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How to know when your boss wants you to leave

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HC Online | 14 Jun 2013, 12:00 AM Agree 0
Findings from a recent survey have revealed the extent to which negative manager-worker relationships exist in the workplace, and the warning signs that managers use.
  • Jane | 14 Jun 2013, 02:39 PM Agree 0
    The "warning signs" are actual signs of discrimination and harassment and violate legislation! For any manager reading those "warning signs" and think it reflects their own behaviour, be warned, you are breaking the law and exposing your organisation to massive fines and damaging your brand.
  • Gerard | 14 Jun 2013, 03:47 PM Agree 0
    These signs sould like a checklist of behaviours both my GM and I were subjected to by our CEO and another GM on the executive - pretty poor form considering the level these behaviours were coming from and reputation this company had...... at this level it is pretty hard to prove these are discriminatory behaviours but you are correct Jane, I wouldn't tolerate any of my reports carrying on in this fashion.
  • Pearl | 15 Jun 2013, 07:13 AM Agree 0
    From my previous 5 years experience, CEO and GM's do have a check list in front of them everyday when they are bullying staff to leave the non for profit organisation that they manage........ The "check list" they have is to tick off on the check list just how close they are to pushing the staff member 'over the edge' to just leave.... I am certain that CEO and GM's also get away with this, by destroying evidence when staff members actually do an exit report and how come they do their own 'internel HR audit' by certain staff members who are best friends of CEO & GM's of non for profit organisations ??????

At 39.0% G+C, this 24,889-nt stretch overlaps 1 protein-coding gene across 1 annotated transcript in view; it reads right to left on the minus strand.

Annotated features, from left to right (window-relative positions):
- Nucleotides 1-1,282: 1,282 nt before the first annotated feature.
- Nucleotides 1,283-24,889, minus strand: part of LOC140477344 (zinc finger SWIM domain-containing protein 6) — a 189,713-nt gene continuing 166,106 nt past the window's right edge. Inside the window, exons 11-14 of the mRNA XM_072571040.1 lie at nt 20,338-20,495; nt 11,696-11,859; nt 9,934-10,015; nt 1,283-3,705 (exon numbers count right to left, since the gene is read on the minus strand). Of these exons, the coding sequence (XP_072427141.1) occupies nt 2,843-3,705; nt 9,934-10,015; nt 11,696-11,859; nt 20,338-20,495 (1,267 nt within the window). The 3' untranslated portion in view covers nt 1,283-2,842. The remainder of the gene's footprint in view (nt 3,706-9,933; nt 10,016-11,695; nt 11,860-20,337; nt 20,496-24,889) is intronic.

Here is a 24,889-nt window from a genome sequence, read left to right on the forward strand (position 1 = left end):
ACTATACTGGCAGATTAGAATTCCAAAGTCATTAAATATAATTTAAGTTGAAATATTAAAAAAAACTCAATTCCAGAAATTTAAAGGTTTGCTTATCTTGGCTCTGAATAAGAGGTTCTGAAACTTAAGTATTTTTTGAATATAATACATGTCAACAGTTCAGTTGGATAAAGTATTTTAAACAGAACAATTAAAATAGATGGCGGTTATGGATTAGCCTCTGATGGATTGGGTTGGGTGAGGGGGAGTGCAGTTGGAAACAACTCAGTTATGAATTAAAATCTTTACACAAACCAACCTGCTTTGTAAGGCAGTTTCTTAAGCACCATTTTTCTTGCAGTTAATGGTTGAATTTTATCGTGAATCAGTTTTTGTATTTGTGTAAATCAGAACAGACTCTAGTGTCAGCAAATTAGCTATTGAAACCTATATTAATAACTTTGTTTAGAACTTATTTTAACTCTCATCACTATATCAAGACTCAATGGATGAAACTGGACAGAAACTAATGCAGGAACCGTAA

• Bernie Althofer | 15 Jun 2013, 03:37 PM Agree 0
    I guess the question that needs to be asked is this: "Why is it in this day and age do people even think that this type of behaviour is appropriate or that it might even justify their reasons for their actions?"

    It might also be appropriate to ask whether or not those who participated in the survey worked in organisations that had a 'workplace bullying policy' and if so, whether or not the behaviours identified above were raised as examples of bullying or negative workplace behaviours.

    If the behaviours had been identified and they were still used, then it defies logic as to why the organisation/s were continued to be exposed to risk and potential litigation.

    It might also be the case that whilst this survey was conducted involved US employees, the various legislation that exists in Australia in relation to bullying, did not also exist in the various States in which the US employees worked.
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